Our Real Estate Blog
A home showing may prove to be a life-changing event, and for good reason. If a homebuyer attends a showing and likes what he or she sees, it may be only a matter of time before this individual submits an offer to acquire a residence. As such, it is important to prepare for a home showing to ensure a buyer can fully evaluate a house and determine whether it is the ideal choice.
Ultimately, there are many reasons why homebuyers should put together a list of questions prior to a home showing, and these reasons include:
1. You can attend a home showing with a strategy in place.
A home listing usually includes information about a house's age and condition. However, few homebuyers are willing to submit an offer on a house based on a listing alone. But if you use a home listing to prepare questions before a showing, you can attend a showing with a plan in place to pursue your dream residence.
Oftentimes, it helps to prepare a list of general questions about a home. You then can review this list in conjunction with a home listing and determine which questions are answered in the listing itself. If you find assorted questions are still unanswered in the listing, you should not hesitate to find answers to these questions when you attend a showing.
2. You can gain deep insights into a house's condition.
Preparing a list of questions prior to a home showing may enable you to gain the insights that you need to make the best-possible decision about a house. And in most instances, you can never prepare too many questions to ensure that you can make an informed decision about a house.
Remember, buying a house is a major decision. If you put together a list of questions before a home showing, you can help take the guesswork out of deciding whether to submit an offer on a home.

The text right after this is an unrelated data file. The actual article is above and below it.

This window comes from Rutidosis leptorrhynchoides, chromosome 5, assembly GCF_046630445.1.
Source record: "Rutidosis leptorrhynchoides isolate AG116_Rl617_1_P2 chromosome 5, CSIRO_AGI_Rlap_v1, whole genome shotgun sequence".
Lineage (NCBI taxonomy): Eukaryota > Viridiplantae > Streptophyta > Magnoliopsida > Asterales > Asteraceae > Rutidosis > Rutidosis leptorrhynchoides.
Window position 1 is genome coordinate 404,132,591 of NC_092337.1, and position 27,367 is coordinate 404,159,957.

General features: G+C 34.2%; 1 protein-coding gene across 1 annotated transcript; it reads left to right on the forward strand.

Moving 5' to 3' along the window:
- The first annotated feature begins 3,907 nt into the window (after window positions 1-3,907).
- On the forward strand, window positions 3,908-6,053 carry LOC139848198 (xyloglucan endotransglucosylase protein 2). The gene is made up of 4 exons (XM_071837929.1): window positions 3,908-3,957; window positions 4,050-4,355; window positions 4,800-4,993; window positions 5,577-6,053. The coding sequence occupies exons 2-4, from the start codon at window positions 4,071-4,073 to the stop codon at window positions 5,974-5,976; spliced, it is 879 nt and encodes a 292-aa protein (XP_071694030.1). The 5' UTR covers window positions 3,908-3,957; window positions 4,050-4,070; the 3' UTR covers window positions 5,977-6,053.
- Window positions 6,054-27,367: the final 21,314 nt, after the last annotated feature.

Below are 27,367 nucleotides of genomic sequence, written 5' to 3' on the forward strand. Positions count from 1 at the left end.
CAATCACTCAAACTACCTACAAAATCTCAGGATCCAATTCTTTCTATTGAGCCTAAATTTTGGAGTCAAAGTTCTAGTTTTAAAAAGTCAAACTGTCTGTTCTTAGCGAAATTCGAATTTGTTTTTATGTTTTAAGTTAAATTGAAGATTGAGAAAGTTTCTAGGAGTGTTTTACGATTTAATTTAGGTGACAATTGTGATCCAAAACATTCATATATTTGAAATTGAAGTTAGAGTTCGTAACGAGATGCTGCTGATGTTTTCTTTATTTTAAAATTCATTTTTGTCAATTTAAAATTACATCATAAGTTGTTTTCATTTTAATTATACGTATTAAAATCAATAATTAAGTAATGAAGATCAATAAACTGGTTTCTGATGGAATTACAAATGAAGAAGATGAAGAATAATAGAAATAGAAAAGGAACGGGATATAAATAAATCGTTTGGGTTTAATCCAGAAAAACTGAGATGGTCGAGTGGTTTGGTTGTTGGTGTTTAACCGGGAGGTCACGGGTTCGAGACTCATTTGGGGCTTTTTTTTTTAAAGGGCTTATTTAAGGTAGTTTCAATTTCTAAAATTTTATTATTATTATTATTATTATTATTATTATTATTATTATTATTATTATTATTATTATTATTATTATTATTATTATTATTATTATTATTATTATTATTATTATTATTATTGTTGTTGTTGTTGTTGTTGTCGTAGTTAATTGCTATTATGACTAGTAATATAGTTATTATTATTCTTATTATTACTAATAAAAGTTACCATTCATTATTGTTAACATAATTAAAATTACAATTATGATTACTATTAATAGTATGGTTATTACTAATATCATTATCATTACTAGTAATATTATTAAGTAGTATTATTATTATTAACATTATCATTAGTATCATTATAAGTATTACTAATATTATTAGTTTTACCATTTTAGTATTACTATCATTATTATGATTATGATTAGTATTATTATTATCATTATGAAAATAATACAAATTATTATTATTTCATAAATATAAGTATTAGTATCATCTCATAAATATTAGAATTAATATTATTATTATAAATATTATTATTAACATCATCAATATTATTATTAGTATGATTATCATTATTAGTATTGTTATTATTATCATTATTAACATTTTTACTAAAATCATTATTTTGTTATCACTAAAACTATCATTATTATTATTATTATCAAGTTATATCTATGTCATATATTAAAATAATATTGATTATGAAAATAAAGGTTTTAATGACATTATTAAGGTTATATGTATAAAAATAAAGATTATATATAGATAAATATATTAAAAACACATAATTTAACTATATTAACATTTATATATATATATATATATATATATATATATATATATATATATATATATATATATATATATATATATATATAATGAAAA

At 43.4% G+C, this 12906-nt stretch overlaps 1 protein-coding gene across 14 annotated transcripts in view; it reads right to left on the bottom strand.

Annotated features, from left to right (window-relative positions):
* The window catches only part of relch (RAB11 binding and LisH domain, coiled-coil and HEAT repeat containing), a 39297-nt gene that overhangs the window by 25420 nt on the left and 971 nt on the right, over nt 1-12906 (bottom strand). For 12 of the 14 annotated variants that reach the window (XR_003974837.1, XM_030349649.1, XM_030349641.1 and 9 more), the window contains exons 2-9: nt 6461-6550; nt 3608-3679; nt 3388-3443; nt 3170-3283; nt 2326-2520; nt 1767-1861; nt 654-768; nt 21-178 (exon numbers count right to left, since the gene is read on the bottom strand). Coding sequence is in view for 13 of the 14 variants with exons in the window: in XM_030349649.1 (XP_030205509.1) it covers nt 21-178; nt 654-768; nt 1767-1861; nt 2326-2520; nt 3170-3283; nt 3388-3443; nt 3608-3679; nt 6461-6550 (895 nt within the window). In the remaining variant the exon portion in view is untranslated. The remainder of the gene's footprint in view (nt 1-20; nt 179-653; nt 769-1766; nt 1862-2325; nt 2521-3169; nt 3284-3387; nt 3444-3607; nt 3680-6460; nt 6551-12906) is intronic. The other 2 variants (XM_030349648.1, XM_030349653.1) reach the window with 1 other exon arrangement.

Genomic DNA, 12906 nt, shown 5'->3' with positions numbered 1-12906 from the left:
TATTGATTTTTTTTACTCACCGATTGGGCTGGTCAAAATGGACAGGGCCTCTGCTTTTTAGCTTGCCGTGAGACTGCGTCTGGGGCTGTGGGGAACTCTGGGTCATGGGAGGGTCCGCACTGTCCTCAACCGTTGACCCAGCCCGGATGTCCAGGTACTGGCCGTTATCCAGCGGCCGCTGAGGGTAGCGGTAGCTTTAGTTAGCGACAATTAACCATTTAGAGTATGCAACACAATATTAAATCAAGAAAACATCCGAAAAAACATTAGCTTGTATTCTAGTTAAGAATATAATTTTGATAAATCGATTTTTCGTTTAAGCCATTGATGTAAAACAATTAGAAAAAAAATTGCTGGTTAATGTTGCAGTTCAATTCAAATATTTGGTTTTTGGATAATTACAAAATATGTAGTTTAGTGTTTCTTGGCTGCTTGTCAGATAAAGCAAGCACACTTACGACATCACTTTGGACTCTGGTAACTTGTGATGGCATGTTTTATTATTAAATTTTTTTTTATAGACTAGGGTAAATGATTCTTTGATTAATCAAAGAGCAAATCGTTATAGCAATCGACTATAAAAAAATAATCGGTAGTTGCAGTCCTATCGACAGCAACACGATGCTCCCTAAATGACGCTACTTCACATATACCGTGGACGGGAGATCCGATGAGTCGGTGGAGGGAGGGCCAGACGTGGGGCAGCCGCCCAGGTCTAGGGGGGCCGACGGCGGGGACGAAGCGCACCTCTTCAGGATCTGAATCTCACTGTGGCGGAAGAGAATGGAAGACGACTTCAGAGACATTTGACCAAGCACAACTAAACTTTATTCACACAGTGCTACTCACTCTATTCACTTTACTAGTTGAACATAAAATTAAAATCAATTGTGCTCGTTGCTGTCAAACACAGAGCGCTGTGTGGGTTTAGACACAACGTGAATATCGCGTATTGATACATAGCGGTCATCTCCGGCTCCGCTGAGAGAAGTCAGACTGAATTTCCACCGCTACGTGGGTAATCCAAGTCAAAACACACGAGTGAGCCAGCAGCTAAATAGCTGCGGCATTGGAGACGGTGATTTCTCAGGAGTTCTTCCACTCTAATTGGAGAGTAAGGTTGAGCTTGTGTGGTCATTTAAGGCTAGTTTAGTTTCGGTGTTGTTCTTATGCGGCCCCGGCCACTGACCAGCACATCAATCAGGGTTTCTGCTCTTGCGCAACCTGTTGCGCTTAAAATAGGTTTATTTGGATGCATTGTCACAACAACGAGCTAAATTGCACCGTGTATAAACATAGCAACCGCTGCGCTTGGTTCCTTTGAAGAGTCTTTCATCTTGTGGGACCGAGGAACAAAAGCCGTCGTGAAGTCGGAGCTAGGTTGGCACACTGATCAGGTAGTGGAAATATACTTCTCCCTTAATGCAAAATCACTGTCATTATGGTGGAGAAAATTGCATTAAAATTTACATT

3. You may be able to speed up the homebuying process.
The homebuying cycle may prove to be long and complicated, particularly for a homebuyer who is uncertain about how to proceed. With a list of questions in hand, you can attend a home showing and gain expert insights right away. Meanwhile, these insights can help you decide whether a house is right for you.
As you get ready for a home showing, you may want to consult with a real estate agent as well. A real estate agent is happy to help you craft a list of questions prior to a home showing. Also, this housing market professional can keep you up to date about houses that match your homebuying criteria, help you submit offers on homes and much more.
When it comes to home showings, it helps to plan ahead as much as possible. If you prepare a list of questions prior to your next showing, you should have no trouble evaluating a house.
The process of buying a home is anything but cut and dry. There will undoubtedly be some twists and turns along the way. First, you need to be pre-approved for a mortgage. Then, you’ll need to find a home that fits both your needs and your budget. Finally, you’ll put in an offer on a place and hope for the best throughout the rest of the process.
There are plenty of things that you can do as a buyer to make buying a home both easier and more streamlined. Below, you’ll find some of the best tips that are specifically for those seeking to buy a home.
Give Them An Offer They Can’t Refuse